China’s unstoppable market liberalisation
Ben Hung says the Shanghai-Hong Kong 'through train' share-dealing scheme, while not perfect, is a big step in the opening up of China's capital account, part of the irreversible journey of market liberalisation
I was surprised to hear the positive news first hand from Premier Li Keqiang at the Boao Forum last week that investors on the mainland and in Hong Kong will soon be able to trade shares on each other's exchanges. It is not common for such policies to come from the premier himself. The announcement goes beyond adding weight to the importance of the scheme; it underscores Beijing's strong determination for reform.
The Shanghai-Hong Kong Stock Connect programme, or so-called "through train" scheme - is set to be launched in six months, and is a significant step in the opening up of China's capital account.
Enabling cross-border two-way capital flows, the programme is a long-awaited, missing ingredient in the internationalisation of the renminbi. Up to this point, the liberalisation of China's currency has primarily been focused on the economy's current account and, in particular, on trade and direct investments. Since last year's change in leadership, there has been a noticeable step up in the pace of reform. This latest Shanghai-Hong Kong linkage is one of a plethora of new measures rolled out by the Chinese government at a breathtaking pace. In the past months, we have seen a widening of the renminbi trading band, the end of the People's Bank of China's control on bank lending rates, as well as the launch of Shanghai's pilot free-trade zone, which opens up two-way corporate payment flows.
The programme is also a first step to quench the thirst of investors for Chinese assets, which have hitherto been inaccessible. Hong Kong, the leading offshore renminbi centre, will soon become the choice connector to bridge, on one side, global investors, who will gain direct access to China's stock market and, on the other, tens of millions of mainland savers keen to diversify their assets.
The "through train" scheme allows mainland investors to trade up to a quota of 250 billion yuan (HK$314 billion) of Hong Kong shares, and Hong Kong investors to trade up to 300 billion yuan of Shanghai-listed shares. Up to now, access to China's A-share market has been limited to licensed institutional investors going through the Qualified Foreign Institutional Investor and Renminbi Qualified Foreign Institutional Investor quota schemes. The new programme provides a more direct and flexible means for investors, including retail investors, to trade Shanghai-listed shares without having to go through fund managers.
Like most reforms, every change will bring knock-on effects. As a start, the programme may narrow valuation gaps between the Shanghai and Hong Kong equity markets. The daily 20,000 yuan conversion cap for Hong Kong residents may become the next regulatory consideration in China's pipeline. Listing in Hong Kong may present a fresh appeal to foreign issuers. And, given that the scheme is denominated in renminbi, the implicit convertibility of the yuan has never been clearer. These are all plausible suppositions for all to bear in mind.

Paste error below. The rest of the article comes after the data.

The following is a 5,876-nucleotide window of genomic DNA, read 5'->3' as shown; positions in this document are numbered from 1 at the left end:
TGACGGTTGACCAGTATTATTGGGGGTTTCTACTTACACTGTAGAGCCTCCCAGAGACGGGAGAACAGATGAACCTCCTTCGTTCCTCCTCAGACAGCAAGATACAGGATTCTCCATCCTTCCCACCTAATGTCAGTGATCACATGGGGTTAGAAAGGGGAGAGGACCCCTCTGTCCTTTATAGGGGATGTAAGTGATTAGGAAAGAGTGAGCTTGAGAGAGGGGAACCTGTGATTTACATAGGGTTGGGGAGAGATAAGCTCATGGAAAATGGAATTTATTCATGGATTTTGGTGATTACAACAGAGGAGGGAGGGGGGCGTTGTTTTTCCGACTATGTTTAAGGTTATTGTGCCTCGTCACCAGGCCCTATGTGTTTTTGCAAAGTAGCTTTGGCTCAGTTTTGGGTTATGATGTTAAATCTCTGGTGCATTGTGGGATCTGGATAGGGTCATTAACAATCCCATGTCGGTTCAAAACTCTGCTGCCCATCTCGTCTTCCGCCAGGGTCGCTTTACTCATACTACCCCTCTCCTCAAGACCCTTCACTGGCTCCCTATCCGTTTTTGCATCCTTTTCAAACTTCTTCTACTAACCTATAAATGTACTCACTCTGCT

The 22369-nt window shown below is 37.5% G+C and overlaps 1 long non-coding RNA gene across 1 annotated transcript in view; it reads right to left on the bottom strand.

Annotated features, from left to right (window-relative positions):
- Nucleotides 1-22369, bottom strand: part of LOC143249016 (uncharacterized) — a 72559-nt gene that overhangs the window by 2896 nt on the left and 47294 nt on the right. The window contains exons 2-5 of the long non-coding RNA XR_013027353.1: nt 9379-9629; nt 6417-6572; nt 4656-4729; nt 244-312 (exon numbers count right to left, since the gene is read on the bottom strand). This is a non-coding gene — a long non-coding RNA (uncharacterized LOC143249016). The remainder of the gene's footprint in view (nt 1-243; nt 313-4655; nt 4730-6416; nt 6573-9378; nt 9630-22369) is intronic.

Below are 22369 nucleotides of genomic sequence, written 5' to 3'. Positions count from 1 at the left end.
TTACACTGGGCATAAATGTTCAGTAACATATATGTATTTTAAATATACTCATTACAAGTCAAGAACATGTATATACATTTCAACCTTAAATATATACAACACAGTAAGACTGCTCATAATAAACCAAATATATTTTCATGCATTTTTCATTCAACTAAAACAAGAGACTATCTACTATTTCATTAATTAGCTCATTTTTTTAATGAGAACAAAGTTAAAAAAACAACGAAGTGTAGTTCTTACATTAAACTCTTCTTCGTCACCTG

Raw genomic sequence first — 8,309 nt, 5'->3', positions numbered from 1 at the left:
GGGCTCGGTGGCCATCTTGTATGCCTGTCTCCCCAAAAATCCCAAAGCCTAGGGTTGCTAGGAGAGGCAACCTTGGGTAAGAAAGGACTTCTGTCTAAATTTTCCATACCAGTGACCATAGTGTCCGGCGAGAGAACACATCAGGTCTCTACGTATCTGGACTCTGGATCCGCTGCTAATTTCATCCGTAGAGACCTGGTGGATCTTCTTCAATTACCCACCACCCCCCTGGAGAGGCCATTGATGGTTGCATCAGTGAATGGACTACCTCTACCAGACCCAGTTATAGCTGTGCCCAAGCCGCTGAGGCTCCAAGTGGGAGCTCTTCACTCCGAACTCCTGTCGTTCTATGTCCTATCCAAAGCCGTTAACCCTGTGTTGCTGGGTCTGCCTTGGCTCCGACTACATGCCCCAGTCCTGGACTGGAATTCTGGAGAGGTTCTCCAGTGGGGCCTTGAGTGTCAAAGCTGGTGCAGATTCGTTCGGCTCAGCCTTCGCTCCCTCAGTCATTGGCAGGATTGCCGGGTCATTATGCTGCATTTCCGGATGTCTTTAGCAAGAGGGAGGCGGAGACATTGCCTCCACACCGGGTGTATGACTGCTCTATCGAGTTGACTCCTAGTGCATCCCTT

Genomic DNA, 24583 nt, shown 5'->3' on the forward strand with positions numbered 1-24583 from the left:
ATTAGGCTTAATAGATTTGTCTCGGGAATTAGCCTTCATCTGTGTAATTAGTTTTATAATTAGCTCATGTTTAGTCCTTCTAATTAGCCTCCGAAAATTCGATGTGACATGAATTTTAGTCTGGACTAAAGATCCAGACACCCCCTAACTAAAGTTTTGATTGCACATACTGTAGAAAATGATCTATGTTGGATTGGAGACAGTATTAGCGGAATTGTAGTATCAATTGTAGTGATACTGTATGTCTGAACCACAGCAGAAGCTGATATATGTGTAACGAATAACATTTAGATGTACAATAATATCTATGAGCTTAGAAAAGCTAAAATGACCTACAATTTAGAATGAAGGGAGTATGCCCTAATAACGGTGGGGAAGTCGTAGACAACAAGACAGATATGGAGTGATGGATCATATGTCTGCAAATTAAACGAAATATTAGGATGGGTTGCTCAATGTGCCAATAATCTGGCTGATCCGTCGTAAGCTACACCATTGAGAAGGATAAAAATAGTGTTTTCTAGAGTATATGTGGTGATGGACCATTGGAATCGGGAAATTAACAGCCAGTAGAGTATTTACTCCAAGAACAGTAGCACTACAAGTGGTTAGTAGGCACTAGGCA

Sceptics may argue that the quotas set by Beijing limit the scale and relevance of the "through train" programme. But it is important to note that the quotas are net amounts, not gross, and that underlying trading value can be many times greater.
For policymakers, it is more straightforward to bring about changes when a market is either all open or closed. It is a different matter when a market is trying to move from one spectrum to the other, where far more risk considerations need to be taken. It is true that by imposing quotas, China has stopped short of a complete opening of its capital account.
Yet, quotas are absolutely necessary to manage the transition from a closed economy to an open one - not to mention this is an economy worth 57 trillion yuan and second in size only to the US. Even the smallest degree of change in China's policy could cause tectonic shifts on the mainland, and send ripple effects across global markets.
China always moves one step at a time, starting new programmes small and expanding them in an orderly manner only when the time is right. To be successful, the "through train" scheme will need expanding and it may prove difficult to achieve the desired results without going all the way.
The opening of stock trading will bring about a different approach to qualified foreign and domestic institutional investor schemes. The former offers a new avenue to directly invest in China and Hong Kong stocks, whilst the latter still has its intrinsic portfolio value as it spans a wider spectrum of investment alternatives, including bonds and futures. The introduction of a "mutual recognition" programme is also on the horizon. This will allow Hong Kong-based mutual funds to raise money from mainland investors and vice versa. All these are progressive examples of China's willingness to experiment with different policy variations in the journey to open up its economy.
The "through train" scheme is part of China's bigger reform train which has strong forward momentum and no reverse gear. It should be clear that the opening of China's capital account is an irreversible journey, just like the internationalisation of the renminbi, which has taken place at breakneck speed in the past few years.
This programme is not perfect. There will be questions and concerns over the quota application, and what happens when quotas are reached. Inevitably, any quota system will create distortions and may induce unnecessary problems.
Investors should brace themselves for bumps along the way, but they should not be put off participating in this significant step in China's market liberalisation. What lies ahead will be well worth the ride.
Ben Hung is CEO for Greater China and Hong Kong at Standard Chartered Bank